Early this year, we learned of a voter database of 191 million U.S. voters was found, unprotected on the Internet. The list contained name, address, political party, telephone and voting record (not who you voted for, but in which general elections and primaries).
For people who want to keep that information private, such as judges and prosecutors, the cat is now out of the bag.
Under U.S. law, that data is public and most states sell or give that data to politicians who use it to harass you. Err, excuse me, call you at dinner time.
Now we have learned of a second voter database leak. This time about 56 million voters. This list contained some other information that comes fro the questions you choose to answer when they call you and merged from other public records. The information exposed this time includes Christian values, bible study and gun ownership in 19 million of those profiles.
That is the result of you answering those questions when pollsters call you. If you answer and talk to them, the data that you provide will get added to that generic database. In addition, data from other public record sources can be merged. I suppose the gun ownership question could come from gun licenses or maybe even background checks, but those records are not supposed to be public.
Now the same researcher, Chris Vickery of MacKeeper, said he has found a third voter database.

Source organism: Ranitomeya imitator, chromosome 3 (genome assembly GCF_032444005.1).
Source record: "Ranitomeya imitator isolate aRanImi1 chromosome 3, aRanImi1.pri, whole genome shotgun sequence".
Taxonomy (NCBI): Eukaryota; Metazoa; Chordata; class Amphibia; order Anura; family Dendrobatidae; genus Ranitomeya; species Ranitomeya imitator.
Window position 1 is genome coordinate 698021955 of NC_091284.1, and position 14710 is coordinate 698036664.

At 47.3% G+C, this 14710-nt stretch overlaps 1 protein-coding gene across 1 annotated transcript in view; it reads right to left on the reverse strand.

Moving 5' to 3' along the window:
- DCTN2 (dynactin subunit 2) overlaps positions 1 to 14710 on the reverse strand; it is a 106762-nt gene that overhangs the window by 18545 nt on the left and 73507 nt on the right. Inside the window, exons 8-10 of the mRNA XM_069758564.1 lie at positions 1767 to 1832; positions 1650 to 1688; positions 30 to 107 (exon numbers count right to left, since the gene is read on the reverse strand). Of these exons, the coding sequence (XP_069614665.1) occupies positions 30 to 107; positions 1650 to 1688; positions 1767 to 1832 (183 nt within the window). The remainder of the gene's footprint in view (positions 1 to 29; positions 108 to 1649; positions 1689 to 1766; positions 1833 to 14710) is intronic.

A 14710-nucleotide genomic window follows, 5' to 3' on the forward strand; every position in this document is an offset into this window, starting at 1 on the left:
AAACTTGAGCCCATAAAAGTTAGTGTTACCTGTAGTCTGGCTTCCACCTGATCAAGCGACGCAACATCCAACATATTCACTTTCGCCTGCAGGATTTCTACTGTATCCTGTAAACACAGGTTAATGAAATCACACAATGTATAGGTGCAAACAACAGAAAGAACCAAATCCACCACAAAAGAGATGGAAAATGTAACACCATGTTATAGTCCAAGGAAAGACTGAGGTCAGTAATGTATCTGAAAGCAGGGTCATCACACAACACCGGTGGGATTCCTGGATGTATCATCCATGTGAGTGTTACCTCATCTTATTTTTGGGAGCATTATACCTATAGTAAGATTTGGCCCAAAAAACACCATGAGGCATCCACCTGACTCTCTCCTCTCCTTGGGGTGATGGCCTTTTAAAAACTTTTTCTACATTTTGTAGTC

While the first two were stored on Amazon, this one is stored on Google.
And, I would not blame Amazon or Google for the breach. These hosting providers give you tools to configure your security, but they are not responsible for how or if you use them.
This latest database contains 154 million records. Besides your name, address and Congressional district, this database contains estimated income, ethnic background, gender, party information, whether the person was likely to have children and other information.
One of the challenges for Chris is to try and figure out who owns the database so that he can contact them. Amazon and Google are unlikely to tell him for fear that they would get sued for giving that information out. In this case there was a telltale sign and Chris called the company whom he thought might own it. Turns out they did not, but they had a good idea of which of their customers might own it.
A few hours later, it was locked down.
Of course, we don’t know how many months it was available or who might have downloaded it before Chris discovered it.
The magnitude of these data breaches is breathtaking. The 191 million record list includes the name of every registered voter in the U.S. That means these other breaches are subsets of that data with the extra fields as a bonus for whoever finds it.
And likely, this is just the tip of the iceberg. Stay tuned as the election season cranks up.
And maybe you should not tell people that you are a gun owner or do bible study, since these folks can’t seem to secure that data.
The world of big data. It can me big breaches.
Information for this post came from Daily Dot.